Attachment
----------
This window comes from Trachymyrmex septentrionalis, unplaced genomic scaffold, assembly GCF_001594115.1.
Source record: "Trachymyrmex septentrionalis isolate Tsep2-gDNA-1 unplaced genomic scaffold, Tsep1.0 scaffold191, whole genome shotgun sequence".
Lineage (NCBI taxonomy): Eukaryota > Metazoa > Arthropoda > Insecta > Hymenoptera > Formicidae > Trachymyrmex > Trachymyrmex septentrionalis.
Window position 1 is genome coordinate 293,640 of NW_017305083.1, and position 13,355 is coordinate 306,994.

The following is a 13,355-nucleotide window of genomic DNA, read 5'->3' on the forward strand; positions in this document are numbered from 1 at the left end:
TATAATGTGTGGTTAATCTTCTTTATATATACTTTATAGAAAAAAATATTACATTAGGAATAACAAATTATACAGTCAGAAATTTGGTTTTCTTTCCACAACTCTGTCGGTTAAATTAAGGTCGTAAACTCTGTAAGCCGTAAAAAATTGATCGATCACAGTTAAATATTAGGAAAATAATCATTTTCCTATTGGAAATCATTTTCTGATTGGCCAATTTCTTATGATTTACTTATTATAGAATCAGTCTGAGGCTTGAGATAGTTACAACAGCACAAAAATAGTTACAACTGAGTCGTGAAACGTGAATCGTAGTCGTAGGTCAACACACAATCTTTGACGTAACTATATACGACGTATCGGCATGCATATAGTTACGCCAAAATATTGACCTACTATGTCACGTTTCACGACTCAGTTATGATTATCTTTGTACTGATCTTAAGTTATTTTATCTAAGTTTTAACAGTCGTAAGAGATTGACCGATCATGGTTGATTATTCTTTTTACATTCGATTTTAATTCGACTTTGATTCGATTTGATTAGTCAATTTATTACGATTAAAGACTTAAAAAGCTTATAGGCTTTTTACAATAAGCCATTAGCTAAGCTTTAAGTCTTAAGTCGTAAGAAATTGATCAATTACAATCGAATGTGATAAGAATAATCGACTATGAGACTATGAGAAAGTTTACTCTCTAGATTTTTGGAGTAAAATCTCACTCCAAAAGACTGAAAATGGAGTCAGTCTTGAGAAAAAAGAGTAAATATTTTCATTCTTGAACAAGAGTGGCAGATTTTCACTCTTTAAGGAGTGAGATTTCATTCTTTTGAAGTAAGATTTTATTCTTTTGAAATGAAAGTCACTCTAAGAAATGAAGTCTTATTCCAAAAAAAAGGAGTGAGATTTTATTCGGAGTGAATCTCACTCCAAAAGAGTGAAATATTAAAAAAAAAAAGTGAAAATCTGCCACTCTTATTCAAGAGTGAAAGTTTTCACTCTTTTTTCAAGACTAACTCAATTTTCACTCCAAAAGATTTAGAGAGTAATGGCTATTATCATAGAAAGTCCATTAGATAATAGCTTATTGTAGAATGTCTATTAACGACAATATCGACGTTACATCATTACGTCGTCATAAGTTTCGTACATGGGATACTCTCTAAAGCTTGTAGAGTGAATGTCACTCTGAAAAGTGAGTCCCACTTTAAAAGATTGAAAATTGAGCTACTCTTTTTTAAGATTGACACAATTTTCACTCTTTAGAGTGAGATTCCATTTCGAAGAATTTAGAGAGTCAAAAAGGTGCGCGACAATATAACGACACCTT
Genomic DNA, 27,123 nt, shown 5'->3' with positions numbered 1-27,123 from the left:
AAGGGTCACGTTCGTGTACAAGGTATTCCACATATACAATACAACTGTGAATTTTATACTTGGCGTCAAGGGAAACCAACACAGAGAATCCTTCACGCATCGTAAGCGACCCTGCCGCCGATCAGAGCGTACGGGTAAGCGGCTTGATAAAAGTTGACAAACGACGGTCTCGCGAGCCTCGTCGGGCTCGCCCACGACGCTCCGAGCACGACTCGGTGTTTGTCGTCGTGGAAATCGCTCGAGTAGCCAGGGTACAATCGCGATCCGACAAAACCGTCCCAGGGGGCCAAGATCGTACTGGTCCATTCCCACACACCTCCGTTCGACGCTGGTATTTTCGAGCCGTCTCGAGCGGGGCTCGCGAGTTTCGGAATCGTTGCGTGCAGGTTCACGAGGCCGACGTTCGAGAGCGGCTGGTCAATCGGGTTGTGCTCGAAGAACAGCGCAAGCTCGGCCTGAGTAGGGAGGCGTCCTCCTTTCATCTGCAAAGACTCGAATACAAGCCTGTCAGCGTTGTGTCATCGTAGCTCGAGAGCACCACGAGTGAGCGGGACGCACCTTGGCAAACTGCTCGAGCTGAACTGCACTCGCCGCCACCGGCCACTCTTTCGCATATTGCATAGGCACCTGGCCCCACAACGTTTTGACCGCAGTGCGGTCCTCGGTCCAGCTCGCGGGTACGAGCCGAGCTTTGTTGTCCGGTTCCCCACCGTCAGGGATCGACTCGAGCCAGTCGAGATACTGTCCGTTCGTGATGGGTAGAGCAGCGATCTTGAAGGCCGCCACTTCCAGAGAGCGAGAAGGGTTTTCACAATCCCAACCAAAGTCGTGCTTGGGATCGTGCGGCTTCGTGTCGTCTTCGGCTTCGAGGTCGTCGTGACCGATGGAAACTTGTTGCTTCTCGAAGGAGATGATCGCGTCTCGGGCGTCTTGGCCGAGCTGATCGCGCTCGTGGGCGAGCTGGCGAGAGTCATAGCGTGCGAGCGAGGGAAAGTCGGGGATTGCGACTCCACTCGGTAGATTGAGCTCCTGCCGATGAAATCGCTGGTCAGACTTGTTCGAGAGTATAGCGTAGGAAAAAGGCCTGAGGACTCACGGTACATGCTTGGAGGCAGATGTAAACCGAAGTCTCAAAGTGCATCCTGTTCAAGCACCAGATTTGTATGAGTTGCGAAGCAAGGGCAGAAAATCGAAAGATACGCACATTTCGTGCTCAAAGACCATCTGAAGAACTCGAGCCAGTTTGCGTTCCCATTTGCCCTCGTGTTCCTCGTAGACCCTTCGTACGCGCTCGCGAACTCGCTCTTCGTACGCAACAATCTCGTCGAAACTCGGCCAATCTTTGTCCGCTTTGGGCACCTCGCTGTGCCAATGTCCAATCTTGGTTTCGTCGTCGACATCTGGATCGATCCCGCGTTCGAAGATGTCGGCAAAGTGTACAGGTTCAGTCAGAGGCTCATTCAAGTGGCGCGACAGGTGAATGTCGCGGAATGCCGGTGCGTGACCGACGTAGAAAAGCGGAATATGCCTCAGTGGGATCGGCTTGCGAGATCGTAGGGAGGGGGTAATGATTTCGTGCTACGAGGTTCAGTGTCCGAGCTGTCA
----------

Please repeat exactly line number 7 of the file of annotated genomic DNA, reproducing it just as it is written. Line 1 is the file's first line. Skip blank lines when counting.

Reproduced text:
Genomic DNA, 27,123 nt, shown 5'->3' with positions numbered 1-27,123 from the left: